Better'n Peanut Butter
Also comes in a Low-Sodium Variety
Better'n Peanut Butter was better'n I expected. I spotted this imposter spread at Trader Joe's and decided to give it a whirl. Note: I know TJ's is not in Houston (yet), but never fear, you can find Better'n Peanut Butter at H.E.B. and Whole Foods.
I love nut butters for the energy they give me for endurance events. However, I have a history of overindulging to the point of eating an entire jar in less than two hours. And that much even mono-unsaturated fat in one sitting ain't great, even if you plan on biking your butt off the next morning.
Better'n Peanut Butter (BPB) is made with "real" peanut butter but boasts 85 percent less fat and 40 percent fewer calories. And though it contains no preservatives, its ingredients do include thickening agents and additives such as tapioca, vegetable glycerin, rice syrup, etc., etc. Since I very much appreciate the sweet simplicity of natural nut butters, I was skeptical about the taste and consistency of something comparatively chemical-laden.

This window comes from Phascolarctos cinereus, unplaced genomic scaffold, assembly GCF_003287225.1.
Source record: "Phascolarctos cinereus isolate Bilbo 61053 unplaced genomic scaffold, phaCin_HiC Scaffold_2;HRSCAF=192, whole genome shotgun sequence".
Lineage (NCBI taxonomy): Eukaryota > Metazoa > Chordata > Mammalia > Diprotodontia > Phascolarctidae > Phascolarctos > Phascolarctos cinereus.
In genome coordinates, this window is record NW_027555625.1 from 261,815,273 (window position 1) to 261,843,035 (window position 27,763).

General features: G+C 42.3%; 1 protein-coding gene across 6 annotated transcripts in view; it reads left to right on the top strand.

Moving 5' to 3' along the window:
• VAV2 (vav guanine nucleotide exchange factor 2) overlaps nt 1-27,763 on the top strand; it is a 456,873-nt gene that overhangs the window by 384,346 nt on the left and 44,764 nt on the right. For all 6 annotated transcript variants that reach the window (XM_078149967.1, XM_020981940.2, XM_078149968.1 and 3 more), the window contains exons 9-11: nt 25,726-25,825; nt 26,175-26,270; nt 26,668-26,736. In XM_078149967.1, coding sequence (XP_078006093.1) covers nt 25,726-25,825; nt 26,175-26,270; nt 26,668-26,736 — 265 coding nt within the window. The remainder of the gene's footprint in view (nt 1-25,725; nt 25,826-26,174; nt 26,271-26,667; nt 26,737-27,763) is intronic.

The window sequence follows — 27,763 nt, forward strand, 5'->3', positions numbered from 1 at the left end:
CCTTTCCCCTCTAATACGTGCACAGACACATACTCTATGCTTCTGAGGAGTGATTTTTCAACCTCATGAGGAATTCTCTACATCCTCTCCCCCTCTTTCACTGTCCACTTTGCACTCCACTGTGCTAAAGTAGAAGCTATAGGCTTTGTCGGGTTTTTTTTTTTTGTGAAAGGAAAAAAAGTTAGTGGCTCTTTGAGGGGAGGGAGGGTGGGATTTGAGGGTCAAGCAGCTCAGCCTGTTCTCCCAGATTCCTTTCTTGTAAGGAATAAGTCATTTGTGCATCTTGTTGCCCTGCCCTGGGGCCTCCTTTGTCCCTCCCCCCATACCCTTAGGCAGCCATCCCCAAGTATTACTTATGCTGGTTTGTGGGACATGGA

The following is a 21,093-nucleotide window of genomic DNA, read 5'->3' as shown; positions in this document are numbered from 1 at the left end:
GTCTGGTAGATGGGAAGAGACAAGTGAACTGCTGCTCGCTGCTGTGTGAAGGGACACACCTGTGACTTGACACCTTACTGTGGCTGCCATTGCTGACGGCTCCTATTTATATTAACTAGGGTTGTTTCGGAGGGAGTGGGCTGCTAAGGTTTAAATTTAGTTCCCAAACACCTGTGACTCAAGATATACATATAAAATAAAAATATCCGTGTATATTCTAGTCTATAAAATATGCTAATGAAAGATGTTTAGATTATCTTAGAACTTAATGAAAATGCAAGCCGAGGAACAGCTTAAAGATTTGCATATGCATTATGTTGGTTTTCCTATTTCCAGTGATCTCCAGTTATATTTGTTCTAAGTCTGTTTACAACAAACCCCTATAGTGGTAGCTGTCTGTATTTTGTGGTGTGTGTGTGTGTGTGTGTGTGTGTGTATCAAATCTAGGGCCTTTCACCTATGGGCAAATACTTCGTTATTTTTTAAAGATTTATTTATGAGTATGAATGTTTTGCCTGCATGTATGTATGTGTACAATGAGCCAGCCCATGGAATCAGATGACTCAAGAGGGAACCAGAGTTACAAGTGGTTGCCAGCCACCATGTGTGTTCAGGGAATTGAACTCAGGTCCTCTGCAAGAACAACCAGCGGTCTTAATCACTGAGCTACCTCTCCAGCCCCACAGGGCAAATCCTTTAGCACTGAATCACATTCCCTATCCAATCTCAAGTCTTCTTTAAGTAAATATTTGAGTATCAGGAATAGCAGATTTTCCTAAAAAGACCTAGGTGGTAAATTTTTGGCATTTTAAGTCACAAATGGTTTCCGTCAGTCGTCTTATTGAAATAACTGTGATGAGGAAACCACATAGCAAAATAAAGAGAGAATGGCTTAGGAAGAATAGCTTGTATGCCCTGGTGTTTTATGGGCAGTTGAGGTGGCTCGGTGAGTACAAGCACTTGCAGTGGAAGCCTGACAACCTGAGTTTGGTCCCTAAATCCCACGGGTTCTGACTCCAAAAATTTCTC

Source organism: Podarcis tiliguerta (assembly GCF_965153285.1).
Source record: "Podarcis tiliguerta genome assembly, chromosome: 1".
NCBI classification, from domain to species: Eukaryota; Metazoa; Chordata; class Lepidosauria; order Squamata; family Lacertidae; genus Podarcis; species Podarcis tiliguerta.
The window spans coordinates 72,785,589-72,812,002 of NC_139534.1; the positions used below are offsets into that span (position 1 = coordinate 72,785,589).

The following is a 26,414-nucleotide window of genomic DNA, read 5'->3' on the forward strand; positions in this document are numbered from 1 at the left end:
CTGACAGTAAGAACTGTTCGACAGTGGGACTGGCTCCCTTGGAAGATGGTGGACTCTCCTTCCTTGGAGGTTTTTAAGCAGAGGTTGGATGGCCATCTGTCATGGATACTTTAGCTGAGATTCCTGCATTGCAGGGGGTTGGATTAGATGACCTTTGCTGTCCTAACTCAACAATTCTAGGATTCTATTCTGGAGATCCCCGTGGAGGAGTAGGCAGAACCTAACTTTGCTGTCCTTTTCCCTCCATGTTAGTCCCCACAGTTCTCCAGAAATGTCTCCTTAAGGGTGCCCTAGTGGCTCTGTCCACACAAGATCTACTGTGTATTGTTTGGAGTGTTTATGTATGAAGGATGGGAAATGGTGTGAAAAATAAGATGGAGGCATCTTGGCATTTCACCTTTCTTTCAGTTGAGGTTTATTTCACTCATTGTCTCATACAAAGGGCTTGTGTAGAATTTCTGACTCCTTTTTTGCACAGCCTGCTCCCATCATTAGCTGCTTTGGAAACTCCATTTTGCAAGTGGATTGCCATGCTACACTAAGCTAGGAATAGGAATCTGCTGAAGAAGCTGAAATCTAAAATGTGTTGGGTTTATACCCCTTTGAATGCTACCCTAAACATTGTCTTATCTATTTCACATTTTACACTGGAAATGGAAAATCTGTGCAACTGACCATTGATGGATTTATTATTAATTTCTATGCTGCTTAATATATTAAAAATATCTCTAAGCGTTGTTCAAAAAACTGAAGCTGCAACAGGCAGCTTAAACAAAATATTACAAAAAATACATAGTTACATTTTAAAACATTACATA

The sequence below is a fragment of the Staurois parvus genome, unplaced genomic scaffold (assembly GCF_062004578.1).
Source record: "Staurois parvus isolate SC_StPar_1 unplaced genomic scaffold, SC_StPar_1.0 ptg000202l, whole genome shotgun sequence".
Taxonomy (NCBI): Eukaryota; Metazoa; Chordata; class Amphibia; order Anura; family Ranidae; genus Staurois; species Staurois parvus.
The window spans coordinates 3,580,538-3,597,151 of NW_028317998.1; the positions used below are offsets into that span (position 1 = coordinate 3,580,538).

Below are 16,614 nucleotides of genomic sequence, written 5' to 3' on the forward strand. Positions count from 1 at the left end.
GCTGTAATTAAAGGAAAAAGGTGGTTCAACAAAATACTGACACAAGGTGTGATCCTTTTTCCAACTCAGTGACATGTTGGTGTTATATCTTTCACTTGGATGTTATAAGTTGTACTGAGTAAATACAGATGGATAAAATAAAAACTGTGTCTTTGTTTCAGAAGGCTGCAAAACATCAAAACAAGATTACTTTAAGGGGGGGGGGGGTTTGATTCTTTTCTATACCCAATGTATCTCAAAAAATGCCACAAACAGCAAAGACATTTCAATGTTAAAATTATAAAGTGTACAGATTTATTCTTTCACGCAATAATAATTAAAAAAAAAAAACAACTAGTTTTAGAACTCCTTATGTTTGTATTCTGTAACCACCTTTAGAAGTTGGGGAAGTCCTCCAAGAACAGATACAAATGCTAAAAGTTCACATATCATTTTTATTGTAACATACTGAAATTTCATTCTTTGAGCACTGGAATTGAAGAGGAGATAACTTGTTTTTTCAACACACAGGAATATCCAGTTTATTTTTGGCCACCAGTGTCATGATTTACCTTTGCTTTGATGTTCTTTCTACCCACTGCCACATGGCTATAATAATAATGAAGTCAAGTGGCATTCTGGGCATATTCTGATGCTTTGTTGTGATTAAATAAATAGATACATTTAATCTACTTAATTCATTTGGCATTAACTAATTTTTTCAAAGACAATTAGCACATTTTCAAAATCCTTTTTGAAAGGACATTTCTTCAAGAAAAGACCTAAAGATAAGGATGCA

I was reassured to find that BPB was sticky and gloopy like other natural varieties (that ultra-smooth quality that comes with the addition of trans fats is rather freakish). The jar lacked a robust top layer of oil, which wasn't surprising considering that's exactly what the manufacturers probably removed to decrease the fat content. But the flavor of BPB was nevertheless exactly the same as full-fat PB!
BPB was grainier, lighter and less nutty than regular peanut butter. It had interesting but not unpleasant botanical notes and a weird hint of citrus. A few tablespoons on poppyseed bread with some marmalade made for a very satisfying but not belly-bloating nighttime snack.
If you crave intense, rich peanut flavor, skip BPB and go for the real thing. If you want something nutty that is hearty and filling but doesn't stick to your ribs (or ass), BPB is a fine alternative.
Get the Food & Drink Newsletter
Our weekly guide to Houston dining includes food news and reviews, as well as dining events and interviews with chefs and restaurant owners.